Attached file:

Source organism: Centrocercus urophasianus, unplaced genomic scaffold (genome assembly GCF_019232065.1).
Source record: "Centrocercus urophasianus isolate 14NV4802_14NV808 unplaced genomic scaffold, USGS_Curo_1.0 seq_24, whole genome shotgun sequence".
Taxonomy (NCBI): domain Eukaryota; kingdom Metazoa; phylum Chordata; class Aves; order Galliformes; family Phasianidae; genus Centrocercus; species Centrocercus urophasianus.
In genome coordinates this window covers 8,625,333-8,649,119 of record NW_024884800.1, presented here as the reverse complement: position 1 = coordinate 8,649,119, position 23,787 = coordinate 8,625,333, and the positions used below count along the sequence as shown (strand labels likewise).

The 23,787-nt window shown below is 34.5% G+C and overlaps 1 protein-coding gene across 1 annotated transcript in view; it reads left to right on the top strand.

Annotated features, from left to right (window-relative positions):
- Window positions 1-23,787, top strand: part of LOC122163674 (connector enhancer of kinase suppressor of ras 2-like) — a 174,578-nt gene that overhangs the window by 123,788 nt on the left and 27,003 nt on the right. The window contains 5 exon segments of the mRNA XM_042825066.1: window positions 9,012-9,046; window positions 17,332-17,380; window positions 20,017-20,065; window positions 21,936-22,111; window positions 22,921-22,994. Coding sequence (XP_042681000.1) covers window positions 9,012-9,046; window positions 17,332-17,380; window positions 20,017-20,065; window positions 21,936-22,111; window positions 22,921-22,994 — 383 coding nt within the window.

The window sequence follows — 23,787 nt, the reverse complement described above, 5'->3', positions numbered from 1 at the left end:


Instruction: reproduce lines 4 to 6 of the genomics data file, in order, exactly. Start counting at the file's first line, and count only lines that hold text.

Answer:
In genome coordinates this window covers 8,625,333-8,649,119 of record NW_024884800.1, presented here as the reverse complement: position 1 = coordinate 8,649,119, position 23,787 = coordinate 8,625,333, and the positions used below count along the sequence as shown (strand labels likewise).

The 23,787-nt window shown below is 34.5% G+C and overlaps 1 protein-coding gene across 1 annotated transcript in view; it reads left to right on the top strand.

Annotated features, from left to right (window-relative positions):